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Member Rights in Kentucky Limited Liability Companies

All members of Kentucky Limited Liability Companies, whether they hold a majority or minority membership interest, have rights under Kentucky statutory and common law, but these rights may be modified, curtailed or extended to a nearly unlimited extent by the provisions of the operating agreement. In this post, we will briefly discuss various rights afforded to members of Kentucky LLCs, which are less statutorily-defined than other corporate rights under state law.

From the outset, Kentucky law leans heavily in favor of drafting additional rights into an operating agreement. KRS 275.003(3), for example, reads, "A written operating agreement may provide rights to any person, including a person who is not a member or otherwise a party to the operating agreement, to the extent set forth therein." This provides a fairly broad license to grant rights to members and even non-members through the operating agreement.

Kentucky's LLC provides a few basic members rights as default provisions, although these can be largely superseded by controlling language in operating agreements. By way of example:

1. Members have the right to vote in proportion to their contributions as stated in the records of the LLC, provided those contributions have been made;

2. Unless the management of the LLC has been turned over to a manager or managers, the members have the right and authority to manage the LLC;

3. KRS 275.235 codifies a member's right to receive distributions of cash or other assets, giving a member owed such a distribution the same status as a creditor of the LLC;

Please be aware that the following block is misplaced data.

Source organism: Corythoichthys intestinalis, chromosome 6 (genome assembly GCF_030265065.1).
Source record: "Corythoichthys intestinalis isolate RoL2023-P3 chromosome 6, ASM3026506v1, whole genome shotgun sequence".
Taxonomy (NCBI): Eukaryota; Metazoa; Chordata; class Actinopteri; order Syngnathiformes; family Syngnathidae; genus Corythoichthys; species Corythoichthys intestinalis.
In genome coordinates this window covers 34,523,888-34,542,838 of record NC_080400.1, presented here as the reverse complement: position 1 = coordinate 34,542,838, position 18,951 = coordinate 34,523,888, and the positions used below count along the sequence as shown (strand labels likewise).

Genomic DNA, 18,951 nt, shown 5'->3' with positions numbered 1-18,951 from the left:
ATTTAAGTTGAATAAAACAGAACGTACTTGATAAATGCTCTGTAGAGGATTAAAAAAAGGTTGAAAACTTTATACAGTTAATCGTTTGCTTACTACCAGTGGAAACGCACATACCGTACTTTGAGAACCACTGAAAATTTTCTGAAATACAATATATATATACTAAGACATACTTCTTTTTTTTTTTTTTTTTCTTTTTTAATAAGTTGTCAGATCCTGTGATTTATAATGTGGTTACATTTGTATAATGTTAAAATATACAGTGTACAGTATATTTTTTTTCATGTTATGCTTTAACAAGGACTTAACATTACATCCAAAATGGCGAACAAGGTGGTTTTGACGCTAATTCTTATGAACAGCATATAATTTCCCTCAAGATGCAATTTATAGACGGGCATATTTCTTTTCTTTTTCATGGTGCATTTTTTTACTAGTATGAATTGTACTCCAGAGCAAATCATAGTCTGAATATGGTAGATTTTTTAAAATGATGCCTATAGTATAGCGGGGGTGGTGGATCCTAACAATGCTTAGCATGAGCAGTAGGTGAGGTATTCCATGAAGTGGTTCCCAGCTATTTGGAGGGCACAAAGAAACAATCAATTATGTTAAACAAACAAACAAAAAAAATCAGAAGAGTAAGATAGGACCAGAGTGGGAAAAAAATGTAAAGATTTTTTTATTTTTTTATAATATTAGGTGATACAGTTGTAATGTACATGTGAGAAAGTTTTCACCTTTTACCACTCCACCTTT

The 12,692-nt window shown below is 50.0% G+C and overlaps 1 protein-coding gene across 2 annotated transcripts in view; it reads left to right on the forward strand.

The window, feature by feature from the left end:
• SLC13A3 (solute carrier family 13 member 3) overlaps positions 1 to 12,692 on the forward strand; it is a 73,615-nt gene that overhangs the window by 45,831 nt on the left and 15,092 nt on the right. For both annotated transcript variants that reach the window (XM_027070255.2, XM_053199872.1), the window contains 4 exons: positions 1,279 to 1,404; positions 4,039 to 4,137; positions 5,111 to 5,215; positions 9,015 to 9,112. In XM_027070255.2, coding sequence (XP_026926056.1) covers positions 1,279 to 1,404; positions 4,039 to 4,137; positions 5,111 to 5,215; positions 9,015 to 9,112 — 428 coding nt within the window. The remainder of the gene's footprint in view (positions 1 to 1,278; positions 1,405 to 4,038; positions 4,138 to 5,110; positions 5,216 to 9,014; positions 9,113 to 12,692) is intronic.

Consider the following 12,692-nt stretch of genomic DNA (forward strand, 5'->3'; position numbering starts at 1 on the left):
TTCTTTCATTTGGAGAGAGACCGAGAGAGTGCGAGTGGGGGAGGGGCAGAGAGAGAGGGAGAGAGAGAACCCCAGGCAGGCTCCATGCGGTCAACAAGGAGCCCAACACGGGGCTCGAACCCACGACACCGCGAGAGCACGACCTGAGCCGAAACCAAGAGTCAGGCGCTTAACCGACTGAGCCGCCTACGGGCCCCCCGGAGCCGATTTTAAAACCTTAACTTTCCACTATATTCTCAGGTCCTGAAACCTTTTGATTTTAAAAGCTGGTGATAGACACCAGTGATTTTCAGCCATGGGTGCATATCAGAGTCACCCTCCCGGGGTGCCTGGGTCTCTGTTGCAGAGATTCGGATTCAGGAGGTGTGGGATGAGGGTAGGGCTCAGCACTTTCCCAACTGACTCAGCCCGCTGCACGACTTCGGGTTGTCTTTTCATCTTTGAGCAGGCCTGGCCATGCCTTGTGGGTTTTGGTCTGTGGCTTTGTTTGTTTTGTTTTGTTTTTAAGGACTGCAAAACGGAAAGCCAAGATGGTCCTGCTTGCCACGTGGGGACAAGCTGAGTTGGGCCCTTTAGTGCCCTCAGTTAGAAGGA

4. Members of an LLC have, under KRS 275.185, a right to inspect the records of the LLC and copy them at their own expense, providing them with an up-to-date picture of the activities of the LLC that will allow them to stay informed; and

5. By default, the members of a member-managed LLC have the right to withdraw of their own volition, while members of a manager-managed LLC must have the consent of all other members to withdraw.

Although not codified, members in Kentucky have a common law right to bring derivative actions. Brought on behalf of the entity itself, these suits are a significant tool in providing a check on the power of those controlling the entity. This suit can correct wrongs committed through mismanagement of the LLC, and any proceeds from the suit are awarded directly to the entity.

Importantly, Kentucky specifically excludes dissenters' rights in statutory default provisions, but these rights can be drafted into the articles of organization or operating agreement. These rights are also known as the right to an appraisal, which allows, in certain circumstances, a member to sell his or her membership interest back to the LLC for fair market value. This occurs when the LLC enters into some form of transaction without the consent of that member that would alter the character of that member's investment in the LLC, i.e., a conversion of the LLC into another entity, a merger, or a sale of the company's assets. Operating agreements that include dissenters' rights should further include procedures for members asserting such rights.

Remember, all members of Kentucky LLCs owe specific duties to the other members of the LLC and the LLC itself. Finally, every member of an LLC has a right to procure independent counsel to represent his or her interests regarding the creation and operation of an LLC. That advocate can review all the pertinent documents to ensure the member's awareness of his or her rights, as well as any important LLC developments.

© 2021 by McBrayer, McGinnis, Leslie & Kirkland, PLLC. All rights reserved.National Law Review, Volume V, Number 122

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